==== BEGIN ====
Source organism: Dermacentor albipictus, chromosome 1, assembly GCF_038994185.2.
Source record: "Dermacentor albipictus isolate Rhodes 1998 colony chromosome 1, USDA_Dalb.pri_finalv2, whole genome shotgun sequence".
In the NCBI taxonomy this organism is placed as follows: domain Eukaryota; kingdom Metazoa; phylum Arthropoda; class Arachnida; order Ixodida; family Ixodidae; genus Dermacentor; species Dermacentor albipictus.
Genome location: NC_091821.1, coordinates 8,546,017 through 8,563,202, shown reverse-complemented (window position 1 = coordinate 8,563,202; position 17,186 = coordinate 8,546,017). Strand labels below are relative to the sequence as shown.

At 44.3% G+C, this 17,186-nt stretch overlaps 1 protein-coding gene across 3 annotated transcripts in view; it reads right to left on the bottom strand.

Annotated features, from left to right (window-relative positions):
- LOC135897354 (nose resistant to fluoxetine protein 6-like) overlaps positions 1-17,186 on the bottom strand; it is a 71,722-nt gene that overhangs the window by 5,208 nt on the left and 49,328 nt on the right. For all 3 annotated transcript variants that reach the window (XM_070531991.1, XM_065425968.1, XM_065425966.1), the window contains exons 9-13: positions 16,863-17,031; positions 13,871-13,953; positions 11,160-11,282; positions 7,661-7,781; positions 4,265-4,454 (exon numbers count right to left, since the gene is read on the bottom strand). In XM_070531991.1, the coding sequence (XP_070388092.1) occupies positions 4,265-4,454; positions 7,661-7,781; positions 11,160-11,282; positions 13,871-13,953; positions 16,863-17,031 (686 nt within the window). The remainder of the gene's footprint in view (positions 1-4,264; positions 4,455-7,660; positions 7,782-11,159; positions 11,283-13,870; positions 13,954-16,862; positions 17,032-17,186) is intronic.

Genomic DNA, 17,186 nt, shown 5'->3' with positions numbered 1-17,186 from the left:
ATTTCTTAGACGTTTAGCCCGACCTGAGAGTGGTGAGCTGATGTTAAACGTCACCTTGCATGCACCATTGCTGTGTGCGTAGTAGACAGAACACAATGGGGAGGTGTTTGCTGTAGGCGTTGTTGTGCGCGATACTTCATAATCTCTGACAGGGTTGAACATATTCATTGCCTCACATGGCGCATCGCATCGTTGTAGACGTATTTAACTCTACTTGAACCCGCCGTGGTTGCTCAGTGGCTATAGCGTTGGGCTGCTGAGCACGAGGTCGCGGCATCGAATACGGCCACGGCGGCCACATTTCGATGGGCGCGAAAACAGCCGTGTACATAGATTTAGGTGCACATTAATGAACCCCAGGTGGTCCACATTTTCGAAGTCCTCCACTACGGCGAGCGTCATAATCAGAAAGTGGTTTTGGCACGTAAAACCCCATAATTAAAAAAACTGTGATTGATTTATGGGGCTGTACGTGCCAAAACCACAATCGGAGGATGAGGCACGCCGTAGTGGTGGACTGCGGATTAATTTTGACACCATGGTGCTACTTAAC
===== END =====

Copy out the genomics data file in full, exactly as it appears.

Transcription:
Source organism: Dermacentor albipictus, chromosome 1, assembly GCF_038994185.2.
Source record: "Dermacentor albipictus isolate Rhodes 1998 colony chromosome 1, USDA_Dalb.pri_finalv2, whole genome shotgun sequence".
In the NCBI taxonomy this organism is placed as follows: domain Eukaryota; kingdom Metazoa; phylum Arthropoda; class Arachnida; order Ixodida; family Ixodidae; genus Dermacentor; species Dermacentor albipictus.
Genome location: NC_091821.1, coordinates 8,546,017 through 8,563,202, shown reverse-complemented (window position 1 = coordinate 8,563,202; position 17,186 = coordinate 8,546,017). Strand labels below are relative to the sequence as shown.

At 44.3% G+C, this 17,186-nt stretch overlaps 1 protein-coding gene across 3 annotated transcripts in view; it reads right to left on the bottom strand.

Annotated features, from left to right (window-relative positions):
- LOC135897354 (nose resistant to fluoxetine protein 6-like) overlaps positions 1-17,186 on the bottom strand; it is a 71,722-nt gene that overhangs the window by 5,208 nt on the left and 49,328 nt on the right. For all 3 annotated transcript variants that reach the window (XM_070531991.1, XM_065425968.1, XM_065425966.1), the window contains exons 9-13: positions 16,863-17,031; positions 13,871-13,953; positions 11,160-11,282; positions 7,661-7,781; positions 4,265-4,454 (exon numbers count right to left, since the gene is read on the bottom strand). In XM_070531991.1, the coding sequence (XP_070388092.1) occupies positions 4,265-4,454; positions 7,661-7,781; positions 11,160-11,282; positions 13,871-13,953; positions 16,863-17,031 (686 nt within the window). The remainder of the gene's footprint in view (positions 1-4,264; positions 4,455-7,660; positions 7,782-11,159; positions 11,283-13,870; positions 13,954-16,862; positions 17,032-17,186) is intronic.

Genomic DNA, 17,186 nt, shown 5'->3' with positions numbered 1-17,186 from the left:
ATTTCTTAGACGTTTAGCCCGACCTGAGAGTGGTGAGCTGATGTTAAACGTCACCTTGCATGCACCATTGCTGTGTGCGTAGTAGACAGAACACAATGGGGAGGTGTTTGCTGTAGGCGTTGTTGTGCGCGATACTTCATAATCTCTGACAGGGTTGAACATATTCATTGCCTCACATGGCGCATCGCATCGTTGTAGACGTATTTAACTCTACTTGAACCCGCCGTGGTTGCTCAGTGGCTATAGCGTTGGGCTGCTGAGCACGAGGTCGCGGCATCGAATACGGCCACGGCGGCCACATTTCGATGGGCGCGAAAACAGCCGTGTACATAGATTTAGGTGCACATTAATGAACCCCAGGTGGTCCACATTTTCGAAGTCCTCCACTACGGCGAGCGTCATAATCAGAAAGTGGTTTTGGCACGTAAAACCCCATAATTAAAAAAACTGTGATTGATTTATGGGGCTGTACGTGCCAAAACCACAATCGGAGGATGAGGCACGCCGTAGTGGTGGACTGCGGATTAATTTTGACACCATGGTGCTACTTAAC